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with Stefan Nestler

Mixed balance

Northern route on Everest

Mount Everest has shown his teeth again on the past weekend – just on the day when eight climbers were on their summit push without bottled oxygen. Contrary to expectations, on Saturday wind gusts and snowfall in the summit area made the ascent difficult. The result: two summit successes without breathing mask on the north side, one on the south side. Two climbers, who used supplemental oxygen at all and reached the highest point at 8,850 meters. And three summit aspirants, who turned back because of concerns for their health.

Wenzl’s eighth eight-thousander

Latorre, Wenzl and Graziani back in BC (from l.)

All of these mountaineers have arrived safely in the base camps – which is the most important of all news. The only one who reached the summit on Saturday from the south without bottled oxygen was the Austrian Hans Wenzl. For the 46-year-old Carinthian, Everest was his ninth eight-thousander after Broad Peak, Nanga Parbat, Gasherbrum I and II, Manaslu, Cho Oyu and Makalu. He climbed them all without supplemental oxygen. According to Spanish media reports, Wenzl reached the summit around Saturday noon, a few hours after Ferran Latorre, who – as reported before – finally had used a breathing mask because of the adverse weather conditions. By summiting Everest, the 46-year-old Catalan completed his eight-thousander collection. Ferran had climbed the other 13 eight-thousanders without the use of bottled oxygen. The Frenchman Yannick Graziani turned back at 8,500 meters – his countrywoman Elisabeth Revol “halfway” to the summit, as she wrote today on Facebook: “But it was an incredibly beautiful and intense adventure.”

Double ascent without breathing mask

Kilian Jornet on Everest

On the north side, the Spaniard Kilian Jornet climbed up to the summit on Saturday for the second time in a week without the use of bottled oxygen: in a single push from the Advanced Base Camp at 6,400 meters. After 17 hours he reached the summit. It had been hard to move fast, the 29-year-old said: “I think summiting Everest twice in one week without oxygen opens up a new realm of possibilities in alpinism and I’m really happy to have done it.” Without diminishing Kilian’s really great performance in any way – Pemba Dorje Sherpa succeeded a double ascent of Everest within a week already in 2007, at the time also ascending from the north.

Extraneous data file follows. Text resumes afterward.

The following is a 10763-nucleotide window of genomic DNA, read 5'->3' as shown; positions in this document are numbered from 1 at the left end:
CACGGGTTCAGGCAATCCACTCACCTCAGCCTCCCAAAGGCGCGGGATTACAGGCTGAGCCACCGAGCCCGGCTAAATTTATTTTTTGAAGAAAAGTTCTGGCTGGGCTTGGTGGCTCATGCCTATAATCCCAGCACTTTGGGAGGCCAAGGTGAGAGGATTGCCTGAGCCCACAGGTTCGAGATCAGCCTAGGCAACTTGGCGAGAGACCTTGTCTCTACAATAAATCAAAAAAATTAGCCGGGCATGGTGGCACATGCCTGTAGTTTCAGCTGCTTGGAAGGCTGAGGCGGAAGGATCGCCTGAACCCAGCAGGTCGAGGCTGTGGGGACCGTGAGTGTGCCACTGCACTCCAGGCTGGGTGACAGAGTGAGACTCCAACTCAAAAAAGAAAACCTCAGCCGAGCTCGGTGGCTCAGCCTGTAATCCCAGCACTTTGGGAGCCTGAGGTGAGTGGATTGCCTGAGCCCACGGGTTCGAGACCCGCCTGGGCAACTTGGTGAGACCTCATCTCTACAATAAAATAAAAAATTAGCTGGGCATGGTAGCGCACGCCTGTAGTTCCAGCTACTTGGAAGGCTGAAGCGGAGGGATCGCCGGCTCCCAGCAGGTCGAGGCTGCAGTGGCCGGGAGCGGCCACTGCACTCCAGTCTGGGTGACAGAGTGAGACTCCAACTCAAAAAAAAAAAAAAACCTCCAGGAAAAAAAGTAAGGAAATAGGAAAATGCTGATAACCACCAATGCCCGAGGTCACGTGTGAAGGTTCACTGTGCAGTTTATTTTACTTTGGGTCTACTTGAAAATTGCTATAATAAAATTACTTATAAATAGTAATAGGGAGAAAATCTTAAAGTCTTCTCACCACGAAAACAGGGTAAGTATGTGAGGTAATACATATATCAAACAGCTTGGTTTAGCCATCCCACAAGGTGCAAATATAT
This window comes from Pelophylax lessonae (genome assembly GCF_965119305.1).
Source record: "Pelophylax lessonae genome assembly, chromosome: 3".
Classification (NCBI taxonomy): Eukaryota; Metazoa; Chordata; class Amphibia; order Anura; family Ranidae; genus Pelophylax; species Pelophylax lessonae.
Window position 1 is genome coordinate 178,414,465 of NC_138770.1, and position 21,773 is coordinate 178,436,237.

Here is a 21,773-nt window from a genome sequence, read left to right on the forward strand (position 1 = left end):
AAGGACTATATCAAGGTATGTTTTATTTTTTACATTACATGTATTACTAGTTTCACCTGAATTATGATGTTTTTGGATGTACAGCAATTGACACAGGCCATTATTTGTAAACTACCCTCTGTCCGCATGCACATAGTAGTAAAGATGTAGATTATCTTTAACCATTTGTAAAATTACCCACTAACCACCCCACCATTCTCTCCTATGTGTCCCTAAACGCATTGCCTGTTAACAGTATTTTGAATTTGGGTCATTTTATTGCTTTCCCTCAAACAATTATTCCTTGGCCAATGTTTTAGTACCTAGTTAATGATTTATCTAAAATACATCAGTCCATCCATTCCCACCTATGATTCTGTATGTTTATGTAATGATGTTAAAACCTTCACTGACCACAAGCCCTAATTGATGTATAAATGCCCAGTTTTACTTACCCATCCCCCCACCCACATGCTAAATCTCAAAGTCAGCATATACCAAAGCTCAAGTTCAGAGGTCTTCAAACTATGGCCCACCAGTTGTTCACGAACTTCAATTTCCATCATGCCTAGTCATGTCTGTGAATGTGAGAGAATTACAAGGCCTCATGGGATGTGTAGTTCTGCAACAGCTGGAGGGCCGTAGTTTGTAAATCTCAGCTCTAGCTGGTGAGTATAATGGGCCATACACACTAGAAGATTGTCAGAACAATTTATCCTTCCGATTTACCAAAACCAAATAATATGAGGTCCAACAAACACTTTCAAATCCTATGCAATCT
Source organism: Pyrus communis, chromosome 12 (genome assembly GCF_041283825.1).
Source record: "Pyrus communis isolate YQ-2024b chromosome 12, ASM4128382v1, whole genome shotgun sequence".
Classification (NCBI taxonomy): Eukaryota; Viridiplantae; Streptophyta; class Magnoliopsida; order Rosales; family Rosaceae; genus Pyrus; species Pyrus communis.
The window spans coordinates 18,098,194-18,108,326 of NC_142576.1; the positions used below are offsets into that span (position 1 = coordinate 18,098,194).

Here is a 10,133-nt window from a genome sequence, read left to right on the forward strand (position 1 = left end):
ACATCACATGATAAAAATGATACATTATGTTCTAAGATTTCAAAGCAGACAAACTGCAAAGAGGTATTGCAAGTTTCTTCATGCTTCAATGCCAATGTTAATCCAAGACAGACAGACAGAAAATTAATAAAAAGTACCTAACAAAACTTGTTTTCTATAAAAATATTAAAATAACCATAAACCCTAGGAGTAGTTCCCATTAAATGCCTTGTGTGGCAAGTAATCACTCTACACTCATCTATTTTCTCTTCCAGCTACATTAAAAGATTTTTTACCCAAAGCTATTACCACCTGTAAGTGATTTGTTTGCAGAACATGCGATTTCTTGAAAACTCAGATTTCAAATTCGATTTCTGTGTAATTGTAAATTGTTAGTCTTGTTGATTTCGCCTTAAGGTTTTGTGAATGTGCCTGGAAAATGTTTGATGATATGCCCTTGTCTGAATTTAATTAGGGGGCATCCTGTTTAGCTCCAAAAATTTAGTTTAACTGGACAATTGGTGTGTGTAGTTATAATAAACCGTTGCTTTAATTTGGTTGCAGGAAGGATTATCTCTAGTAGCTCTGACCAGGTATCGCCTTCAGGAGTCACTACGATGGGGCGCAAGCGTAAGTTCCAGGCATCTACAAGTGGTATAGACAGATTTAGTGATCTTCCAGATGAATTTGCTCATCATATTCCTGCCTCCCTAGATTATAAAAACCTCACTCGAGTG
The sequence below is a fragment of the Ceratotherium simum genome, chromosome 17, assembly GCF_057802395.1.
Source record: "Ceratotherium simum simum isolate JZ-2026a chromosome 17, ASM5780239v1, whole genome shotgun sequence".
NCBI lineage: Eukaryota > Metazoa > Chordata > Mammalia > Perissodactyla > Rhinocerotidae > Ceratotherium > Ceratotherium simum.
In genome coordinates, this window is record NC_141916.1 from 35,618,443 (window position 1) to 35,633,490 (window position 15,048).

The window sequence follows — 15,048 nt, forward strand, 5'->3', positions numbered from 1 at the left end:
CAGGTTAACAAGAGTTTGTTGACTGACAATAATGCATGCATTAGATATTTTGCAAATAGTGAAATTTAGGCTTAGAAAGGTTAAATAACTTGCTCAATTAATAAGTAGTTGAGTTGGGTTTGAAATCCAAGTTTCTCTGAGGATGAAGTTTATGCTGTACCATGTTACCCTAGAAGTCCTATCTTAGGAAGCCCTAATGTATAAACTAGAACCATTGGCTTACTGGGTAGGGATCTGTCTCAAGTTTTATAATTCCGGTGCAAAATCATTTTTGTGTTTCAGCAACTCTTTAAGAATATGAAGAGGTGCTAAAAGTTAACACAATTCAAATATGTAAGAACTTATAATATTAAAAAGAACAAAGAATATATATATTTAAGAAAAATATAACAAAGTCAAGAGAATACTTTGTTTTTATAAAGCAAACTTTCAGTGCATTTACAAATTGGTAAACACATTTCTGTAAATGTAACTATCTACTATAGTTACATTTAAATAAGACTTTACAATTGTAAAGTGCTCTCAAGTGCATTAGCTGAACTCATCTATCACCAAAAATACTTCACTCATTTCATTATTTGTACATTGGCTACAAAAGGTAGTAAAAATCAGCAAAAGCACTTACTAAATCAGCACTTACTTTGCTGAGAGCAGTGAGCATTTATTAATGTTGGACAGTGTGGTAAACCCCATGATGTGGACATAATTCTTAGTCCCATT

“Only pain and gratitude”

Ballinger on the summit

The American Adrian Ballinger, who reached the roof of the world for the seventh time, but for the first time without supplemental oxygen, was happy too. “So much more to say, but my brain isn’t ready to process anything more than pain and gratitude right now,” wrote the 41-year-old on Instagram. His companion Cory Richards, who did not feel good during the ascent, used bottled oxygen to support Ballinger on the way up to the summit.

Turned back ahead of Second Step

The German Ralf Dujmovits, according to his own words, reached an altitude of 8,580 meters, just ahead of the Second Step, the most striking rock step on the Northeast Ridge. The 55-year-old decided to abandon his summit attempt when he began to lose feeling in his hands and feet due to the wind and snowfall – a careful decision. For the eighth time, Ralf had tried to reach the summit without supplemental oxygen. On his successful climb in fall 1992, the only German so far who has summited all 14 eight-thousanders, had used bottled oxygen in bad weather above the South Col. Dujmovits had climbed the other eight-thousanders without breathing mask.

Does Kuriki try it again?

On Sunday, the Japanese Nobukazu Kuriki ascended to Camp 2 at 6,400 meters on the south side of Everest. After his failed attempt on the West-Ridge last week, the 34-year-old had announced that he wanted to climb up again. The weather forecast predicts for the next days light snowfall and wind with speeds between 20 and 30 km/h.


29. May 2017 | 13:47